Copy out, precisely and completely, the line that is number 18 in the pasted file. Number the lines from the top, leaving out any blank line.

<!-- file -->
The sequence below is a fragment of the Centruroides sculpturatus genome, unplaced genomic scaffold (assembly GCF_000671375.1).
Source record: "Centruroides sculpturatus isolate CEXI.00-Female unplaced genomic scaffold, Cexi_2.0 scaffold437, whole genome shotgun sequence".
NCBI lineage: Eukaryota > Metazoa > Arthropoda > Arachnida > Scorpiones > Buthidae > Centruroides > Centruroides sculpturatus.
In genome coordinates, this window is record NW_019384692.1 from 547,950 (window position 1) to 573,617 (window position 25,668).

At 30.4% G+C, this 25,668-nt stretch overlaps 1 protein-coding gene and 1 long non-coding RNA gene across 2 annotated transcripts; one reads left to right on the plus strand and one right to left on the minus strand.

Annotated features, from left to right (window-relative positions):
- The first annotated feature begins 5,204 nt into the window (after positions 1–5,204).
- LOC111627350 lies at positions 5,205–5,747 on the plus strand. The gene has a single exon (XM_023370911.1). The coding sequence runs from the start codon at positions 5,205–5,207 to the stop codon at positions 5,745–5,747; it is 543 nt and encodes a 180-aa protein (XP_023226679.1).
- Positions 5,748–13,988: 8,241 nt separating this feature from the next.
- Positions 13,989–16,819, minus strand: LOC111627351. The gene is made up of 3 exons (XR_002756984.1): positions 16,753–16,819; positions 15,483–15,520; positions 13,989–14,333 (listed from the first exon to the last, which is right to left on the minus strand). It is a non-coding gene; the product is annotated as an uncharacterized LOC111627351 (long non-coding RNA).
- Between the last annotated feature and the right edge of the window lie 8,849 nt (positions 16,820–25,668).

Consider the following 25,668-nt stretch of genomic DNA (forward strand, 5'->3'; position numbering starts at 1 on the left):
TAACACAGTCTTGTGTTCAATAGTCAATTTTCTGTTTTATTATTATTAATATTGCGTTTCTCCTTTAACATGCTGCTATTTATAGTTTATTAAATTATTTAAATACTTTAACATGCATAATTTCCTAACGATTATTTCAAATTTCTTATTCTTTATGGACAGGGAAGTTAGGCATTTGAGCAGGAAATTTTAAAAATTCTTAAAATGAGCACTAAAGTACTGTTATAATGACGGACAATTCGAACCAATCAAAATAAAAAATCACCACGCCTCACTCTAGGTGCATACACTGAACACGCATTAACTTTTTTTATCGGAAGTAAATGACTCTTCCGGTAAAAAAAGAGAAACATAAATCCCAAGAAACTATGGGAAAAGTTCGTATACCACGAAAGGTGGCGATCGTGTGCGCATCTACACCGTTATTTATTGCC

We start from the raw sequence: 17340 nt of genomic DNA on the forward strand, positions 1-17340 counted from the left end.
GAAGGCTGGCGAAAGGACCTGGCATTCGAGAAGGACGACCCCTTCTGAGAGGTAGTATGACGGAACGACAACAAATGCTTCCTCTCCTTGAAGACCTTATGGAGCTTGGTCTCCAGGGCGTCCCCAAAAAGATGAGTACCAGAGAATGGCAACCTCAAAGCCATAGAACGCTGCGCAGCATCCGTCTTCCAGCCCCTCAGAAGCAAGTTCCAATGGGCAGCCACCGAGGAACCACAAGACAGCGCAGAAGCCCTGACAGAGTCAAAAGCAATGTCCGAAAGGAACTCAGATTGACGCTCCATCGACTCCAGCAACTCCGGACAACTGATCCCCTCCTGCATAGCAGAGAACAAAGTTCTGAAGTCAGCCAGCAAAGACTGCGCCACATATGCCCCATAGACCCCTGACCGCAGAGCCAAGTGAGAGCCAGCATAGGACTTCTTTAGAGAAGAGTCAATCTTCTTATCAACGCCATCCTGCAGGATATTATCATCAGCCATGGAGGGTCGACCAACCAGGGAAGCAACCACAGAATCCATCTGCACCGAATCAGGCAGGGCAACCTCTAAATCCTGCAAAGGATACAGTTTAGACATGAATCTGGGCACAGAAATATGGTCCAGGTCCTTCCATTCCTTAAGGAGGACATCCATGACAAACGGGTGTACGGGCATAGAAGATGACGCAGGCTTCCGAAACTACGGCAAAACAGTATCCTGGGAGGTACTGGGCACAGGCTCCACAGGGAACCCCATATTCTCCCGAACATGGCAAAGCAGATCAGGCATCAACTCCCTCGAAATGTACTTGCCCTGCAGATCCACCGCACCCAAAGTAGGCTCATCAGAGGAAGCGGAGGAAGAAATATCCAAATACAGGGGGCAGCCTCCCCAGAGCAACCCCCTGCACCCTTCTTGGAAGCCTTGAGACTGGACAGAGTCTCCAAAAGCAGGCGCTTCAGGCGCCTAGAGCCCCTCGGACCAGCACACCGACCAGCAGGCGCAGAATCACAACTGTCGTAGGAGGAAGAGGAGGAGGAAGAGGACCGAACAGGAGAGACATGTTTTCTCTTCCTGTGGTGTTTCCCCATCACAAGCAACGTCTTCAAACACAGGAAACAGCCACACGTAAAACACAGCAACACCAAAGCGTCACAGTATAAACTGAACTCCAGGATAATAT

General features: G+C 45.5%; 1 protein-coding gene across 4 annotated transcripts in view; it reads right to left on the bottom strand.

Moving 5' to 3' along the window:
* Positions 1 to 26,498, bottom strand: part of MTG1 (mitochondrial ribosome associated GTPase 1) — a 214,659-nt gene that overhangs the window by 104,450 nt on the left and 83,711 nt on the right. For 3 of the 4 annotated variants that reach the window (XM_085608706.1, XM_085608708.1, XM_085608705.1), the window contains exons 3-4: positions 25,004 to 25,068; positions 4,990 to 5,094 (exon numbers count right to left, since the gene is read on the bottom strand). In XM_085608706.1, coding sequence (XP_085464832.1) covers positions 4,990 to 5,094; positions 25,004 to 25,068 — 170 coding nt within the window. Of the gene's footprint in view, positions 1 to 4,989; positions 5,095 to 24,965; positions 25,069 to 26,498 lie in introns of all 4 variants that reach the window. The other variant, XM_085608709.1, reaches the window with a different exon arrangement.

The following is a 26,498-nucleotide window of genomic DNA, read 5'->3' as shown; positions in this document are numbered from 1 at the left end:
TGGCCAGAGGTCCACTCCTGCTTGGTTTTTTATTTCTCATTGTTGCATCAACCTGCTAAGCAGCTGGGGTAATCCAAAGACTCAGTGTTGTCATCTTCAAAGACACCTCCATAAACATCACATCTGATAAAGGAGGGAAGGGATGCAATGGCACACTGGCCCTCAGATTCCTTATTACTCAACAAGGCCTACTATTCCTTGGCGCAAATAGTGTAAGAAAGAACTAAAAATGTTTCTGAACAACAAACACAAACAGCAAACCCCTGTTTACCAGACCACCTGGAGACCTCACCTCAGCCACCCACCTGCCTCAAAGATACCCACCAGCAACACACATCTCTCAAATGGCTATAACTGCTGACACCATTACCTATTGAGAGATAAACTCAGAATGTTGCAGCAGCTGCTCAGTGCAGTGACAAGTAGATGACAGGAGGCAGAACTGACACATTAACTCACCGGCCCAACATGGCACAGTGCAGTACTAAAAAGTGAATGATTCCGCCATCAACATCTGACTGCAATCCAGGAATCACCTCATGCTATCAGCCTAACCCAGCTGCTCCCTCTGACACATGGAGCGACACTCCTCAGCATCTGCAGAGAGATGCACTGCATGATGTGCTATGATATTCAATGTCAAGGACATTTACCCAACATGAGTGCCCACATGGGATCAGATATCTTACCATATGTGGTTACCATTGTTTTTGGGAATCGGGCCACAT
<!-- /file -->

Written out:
* Positions 1 to 26,498, bottom strand: part of MTG1 (mitochondrial ribosome associated GTPase 1) — a 214,659-nt gene that overhangs the window by 104,450 nt on the left and 83,711 nt on the right. For 3 of the 4 annotated variants that reach the window (XM_085608706.1, XM_085608708.1, XM_085608705.1), the window contains exons 3-4: positions 25,004 to 25,068; positions 4,990 to 5,094 (exon numbers count right to left, since the gene is read on the bottom strand). In XM_085608706.1, coding sequence (XP_085464832.1) covers positions 4,990 to 5,094; positions 25,004 to 25,068 — 170 coding nt within the window. Of the gene's footprint in view, positions 1 to 4,989; positions 5,095 to 24,965; positions 25,069 to 26,498 lie in introns of all 4 variants that reach the window. The other variant, XM_085608709.1, reaches the window with a different exon arrangement.